What form of spiritual seeking a person chooses is determined by place, culture, belief and personal inclination. On this question there can be no prescriptions; nor would I be the one to provide them. In retrospect I can see that the God rage I trembled with as a small child was the beginning of my movement toward enlightenment, a goal that I may yet be far from attaining. I may have the equivalent of several Mount Everests left to scale, or perhaps I have only to reach out with my little finger to rend the veil of illusion between my soul and the most sacred realities. I cannot know and it’s useless to speculate. Being on the path is what’s important and we each need to tread a path on our own, no matter how many may have walked it before us. “Be a lamp onto yourselves,” the Buddha advised his followers, just as Jesus taught his disciples to seek the Kingdom of God within. I have found a way that feels right to me and I look to the teaching wherever I recognize it. The world has never lacked great spiritual guides, precepts and practices, but surely it has had a shortage of people willing to learn.
The ego’s tragic flaw is to mistake form for substance, surface illusion for reality. As long as the ego rules, we are all like the Hebrews who wandered the desert on their way to the Promised Land, “a stiffnecked people.” We keep rejecting truth, bow to the Golden Calf and scorn what would save us. As the present state of the planet indicates, we’re not fast learners, we human beings. Each generation must absorb the same lessons over and over again, groping its blind way through the realm of the Hungry Ghosts. The truth is within, which is why outward-directed attempts to fill in the void created when we lose touch with it cannot bring us closer to the serenity we long for. Late in the fourth century Augustine, Bishop of Hippo in what is present-day Algeria, wrote in his Confessions a passage that could be read today at any Twelve-Step gathering:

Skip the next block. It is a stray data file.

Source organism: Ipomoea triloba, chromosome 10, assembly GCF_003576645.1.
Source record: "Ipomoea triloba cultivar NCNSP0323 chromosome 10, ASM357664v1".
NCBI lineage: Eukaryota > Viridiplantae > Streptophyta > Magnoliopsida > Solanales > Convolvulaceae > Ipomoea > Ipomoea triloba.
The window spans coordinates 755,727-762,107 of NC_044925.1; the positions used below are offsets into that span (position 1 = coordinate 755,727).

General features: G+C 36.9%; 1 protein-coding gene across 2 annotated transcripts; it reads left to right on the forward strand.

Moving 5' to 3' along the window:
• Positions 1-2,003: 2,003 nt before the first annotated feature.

Unaware of my own needs, I resisted what would make me less needy…yet starvation did not make me hungry since my system rejected spiritual nourishment—I was not fed with it, and the more I starved, the more would nourishment make me queasy. My soul, sick and covered with sores, lunged outward instead, in a mad desire to scratch itself against some physical relief.
Spiritual awakening is no more and no less than a human being claiming his or her own full humanity. People who find themselves have no need to turn to addiction, or to stay with it. Armed with compassion, we recognize that addiction was the answer—the best answer we could find at one time in our lives—to the problem of isolation from our true selves and from the rest of creation. It’s also what keeps us gloomy, sad and angry. Not the world, not what’s outside of us, but what we hold inside traps us. We may not be responsible for the world that created our minds, but we can take responsibility for the mind with which we create our world. The addicted mind can project only a universe of grasping and alienation. “I just knew my little world and what I wanted was what I revolved around,” the newly abstinent cocaine user Judy once said. Many of us conduct our lives just in that way. It’s for us to choose consciously what world and what future we wish to live in.
Once a student’s eyes are open, instructors appear everywhere. Everything can teach us. Our most painful emotions point to our greatest possibilities, to where our authentic nature is hidden. People whom we judge are our mirrors. People who judge us call forth our courage to respect our own truth. Compassion for ourselves supports our compassion for others. As we open to the truth within, we hold safe a space of healing for others. They may do the same for us.
Healing occurs in a sacred place located within us all: “When you know yourselves, then you will be known.”
The above essay is taken from the book ‘In The Realm of Hungry Ghosts’ by Dr Gabor Mate, Chapter 34, pages 387 – 397.